• A. sphaerocephalon: small, 2.5cm (1in) wide, pink to reddish-brown drumstick on long wiry stems. The flowers are densely packed and remain in bloom for many weeks.

Tonight's programme will also see Joe bringing back some mad colour combinations inspired by Trentham Gardens. Carol enthuses about the gorgeous Rudbeckias and Asters currently filling her Devon garden with colour. And we have a look at contestant number 3 in our Gardener of the year competition. We even have 2 seasonal culinary suggestions to add a little sweetness to your weekend!

Growing tips

Site and soil preferences

Alliums add impact to early summer borders and can be dried for winter decoration. They come in a wonderful range of colours including purple, buttercup yellow, pinks, white and shades of cornflower blue.

Alliums are extremely easy to grow, invariably needing a place in full sun right at the front of a border.

In the wild, alliums often grow in poor, stony ground and they don't need pampering in the garden. Average soil is fine, but it must be free-draining.

Alliums in pots

Even gardeners with tiny gardens can grow alliums in containers. Always use a reasonably deep container, especially for larger varieties. Plant at three times the depth of the bulb in well-drained compost (this also applies when planting in the open ground).
The container plants will need repotting into fresh compost every year, but you don't need to do any more than this. They shouldn't require extra feeding, either, as long as their foliage is left to die back naturally. This enables them to build up energy for the following year. Like some other bulbs, they're naturally long-lived and survive for years if left undisturbed.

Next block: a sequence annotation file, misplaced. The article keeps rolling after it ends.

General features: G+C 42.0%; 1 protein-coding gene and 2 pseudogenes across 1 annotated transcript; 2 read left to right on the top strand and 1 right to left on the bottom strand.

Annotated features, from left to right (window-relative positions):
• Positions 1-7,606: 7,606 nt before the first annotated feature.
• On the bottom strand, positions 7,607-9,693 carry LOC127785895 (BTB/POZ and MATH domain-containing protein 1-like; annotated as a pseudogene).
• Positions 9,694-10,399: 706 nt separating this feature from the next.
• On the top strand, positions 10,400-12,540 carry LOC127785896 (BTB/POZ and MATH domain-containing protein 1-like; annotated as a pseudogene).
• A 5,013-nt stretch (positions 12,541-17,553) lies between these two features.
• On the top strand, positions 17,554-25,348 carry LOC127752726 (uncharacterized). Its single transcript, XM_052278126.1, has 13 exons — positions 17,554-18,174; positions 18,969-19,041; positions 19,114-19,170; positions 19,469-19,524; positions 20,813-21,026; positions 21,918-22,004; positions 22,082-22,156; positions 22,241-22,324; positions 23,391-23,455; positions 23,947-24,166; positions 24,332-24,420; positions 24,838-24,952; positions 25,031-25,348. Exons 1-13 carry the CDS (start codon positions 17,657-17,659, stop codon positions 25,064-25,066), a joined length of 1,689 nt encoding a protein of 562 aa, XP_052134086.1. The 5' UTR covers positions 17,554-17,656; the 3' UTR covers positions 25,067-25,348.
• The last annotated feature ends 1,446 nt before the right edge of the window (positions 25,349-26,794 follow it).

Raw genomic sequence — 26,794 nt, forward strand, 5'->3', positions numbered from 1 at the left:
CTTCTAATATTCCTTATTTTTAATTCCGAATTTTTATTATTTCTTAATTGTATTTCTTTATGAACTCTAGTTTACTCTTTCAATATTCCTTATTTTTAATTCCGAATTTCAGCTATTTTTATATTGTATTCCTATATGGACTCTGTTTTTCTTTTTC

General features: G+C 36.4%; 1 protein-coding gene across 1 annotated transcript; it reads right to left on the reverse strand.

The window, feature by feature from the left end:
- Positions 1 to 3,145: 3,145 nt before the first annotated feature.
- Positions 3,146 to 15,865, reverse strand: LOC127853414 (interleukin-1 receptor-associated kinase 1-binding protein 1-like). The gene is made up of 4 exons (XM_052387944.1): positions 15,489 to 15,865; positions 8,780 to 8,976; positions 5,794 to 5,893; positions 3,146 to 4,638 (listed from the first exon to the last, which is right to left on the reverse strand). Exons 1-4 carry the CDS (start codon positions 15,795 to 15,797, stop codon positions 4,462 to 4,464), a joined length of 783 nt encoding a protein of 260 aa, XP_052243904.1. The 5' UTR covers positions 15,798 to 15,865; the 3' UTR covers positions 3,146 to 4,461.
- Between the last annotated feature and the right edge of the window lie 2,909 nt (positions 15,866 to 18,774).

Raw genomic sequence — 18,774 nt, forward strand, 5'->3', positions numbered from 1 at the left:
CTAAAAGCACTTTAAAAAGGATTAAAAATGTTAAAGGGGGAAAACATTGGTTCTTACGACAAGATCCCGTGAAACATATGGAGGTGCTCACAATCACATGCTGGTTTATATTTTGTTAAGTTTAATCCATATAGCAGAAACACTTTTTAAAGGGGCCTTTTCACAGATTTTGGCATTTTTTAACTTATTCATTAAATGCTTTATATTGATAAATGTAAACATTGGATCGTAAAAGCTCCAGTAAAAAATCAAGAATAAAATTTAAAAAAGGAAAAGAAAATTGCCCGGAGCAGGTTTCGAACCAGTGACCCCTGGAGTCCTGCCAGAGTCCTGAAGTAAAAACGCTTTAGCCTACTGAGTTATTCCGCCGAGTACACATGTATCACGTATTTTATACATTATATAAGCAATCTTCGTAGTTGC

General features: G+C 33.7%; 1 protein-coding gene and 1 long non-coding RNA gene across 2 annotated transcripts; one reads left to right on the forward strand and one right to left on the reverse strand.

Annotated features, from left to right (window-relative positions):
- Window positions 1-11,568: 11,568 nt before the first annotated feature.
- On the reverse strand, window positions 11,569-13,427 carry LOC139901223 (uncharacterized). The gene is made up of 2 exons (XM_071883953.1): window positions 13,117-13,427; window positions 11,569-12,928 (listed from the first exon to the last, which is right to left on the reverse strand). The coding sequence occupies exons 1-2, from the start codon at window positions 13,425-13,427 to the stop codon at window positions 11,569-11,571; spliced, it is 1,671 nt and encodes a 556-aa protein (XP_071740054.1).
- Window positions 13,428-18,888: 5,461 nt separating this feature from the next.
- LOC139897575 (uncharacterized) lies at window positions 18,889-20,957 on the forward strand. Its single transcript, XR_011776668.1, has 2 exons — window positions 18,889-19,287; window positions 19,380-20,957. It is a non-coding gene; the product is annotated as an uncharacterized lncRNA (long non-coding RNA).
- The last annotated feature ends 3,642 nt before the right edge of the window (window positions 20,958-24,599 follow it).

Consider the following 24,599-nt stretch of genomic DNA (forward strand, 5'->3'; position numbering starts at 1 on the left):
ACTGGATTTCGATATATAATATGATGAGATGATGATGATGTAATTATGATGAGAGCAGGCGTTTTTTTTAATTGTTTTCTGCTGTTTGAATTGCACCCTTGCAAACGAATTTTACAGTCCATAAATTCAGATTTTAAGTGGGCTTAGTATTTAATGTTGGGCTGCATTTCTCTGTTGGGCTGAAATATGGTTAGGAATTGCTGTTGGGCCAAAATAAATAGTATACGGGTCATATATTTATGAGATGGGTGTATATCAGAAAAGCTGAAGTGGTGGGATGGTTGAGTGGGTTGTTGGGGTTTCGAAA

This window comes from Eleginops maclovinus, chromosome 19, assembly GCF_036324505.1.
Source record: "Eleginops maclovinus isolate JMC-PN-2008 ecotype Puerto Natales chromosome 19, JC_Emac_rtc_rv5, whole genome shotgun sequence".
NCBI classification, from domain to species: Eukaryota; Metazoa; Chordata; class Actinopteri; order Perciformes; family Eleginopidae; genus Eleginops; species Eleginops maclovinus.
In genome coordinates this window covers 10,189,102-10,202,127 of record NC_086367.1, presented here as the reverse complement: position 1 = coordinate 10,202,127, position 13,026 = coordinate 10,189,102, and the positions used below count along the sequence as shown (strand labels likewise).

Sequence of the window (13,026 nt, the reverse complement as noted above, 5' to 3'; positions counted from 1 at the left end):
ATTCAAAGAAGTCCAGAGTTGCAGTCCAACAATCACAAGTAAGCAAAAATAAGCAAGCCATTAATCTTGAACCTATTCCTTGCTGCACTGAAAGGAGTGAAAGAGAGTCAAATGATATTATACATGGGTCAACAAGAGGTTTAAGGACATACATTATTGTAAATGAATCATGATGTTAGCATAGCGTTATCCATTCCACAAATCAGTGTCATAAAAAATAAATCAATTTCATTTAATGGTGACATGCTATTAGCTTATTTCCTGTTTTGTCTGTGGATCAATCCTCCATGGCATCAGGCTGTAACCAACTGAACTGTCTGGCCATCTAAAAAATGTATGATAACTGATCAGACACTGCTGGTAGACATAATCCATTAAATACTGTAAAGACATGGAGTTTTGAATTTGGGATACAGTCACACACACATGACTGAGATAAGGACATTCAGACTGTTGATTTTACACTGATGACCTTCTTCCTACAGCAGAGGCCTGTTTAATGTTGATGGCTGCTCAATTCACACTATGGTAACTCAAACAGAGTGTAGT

With large drumstick alliums, the dying foliage can be disguised behind a few pots of bushy annuals or a clipped box for a more formal look.

Comments

  • 1. At 1:25pm on 27 Sep 2009, suzeq_blogger wrote:

    This is the first time I have ever blogged, it proves your're never too old to do something new!! I love gardeneing and I thought it would be such fun to blog to people of like mind and also get much-needed advise when required!! Wish me luck!

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  • 2. At 03:12am on 28 Sep 2009, ravenjoy wrote:

    I love alliums and bought loads of bulbs to plant this year so was delighted to watch the latest GW with the item on how to plant them. Got them all in today and hope for an allium bed next year!
    I also grew some rudbeckias for the first time this year and they are fabulous so I will be planting up even more seed trays in the greenhouse next spring.
    Good luck with your blogging suzeq_blogger!

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  • 3. At 4:09pm on 30 Sep 2009, FateFound wrote:

    This comment was removed because the moderators found it broke the House Rules.

  • 4. At 3:10pm on 03 Oct 2009, tessaone wrote:

    I am new to this so hello everyone, I love gardening and am looking forward to chatting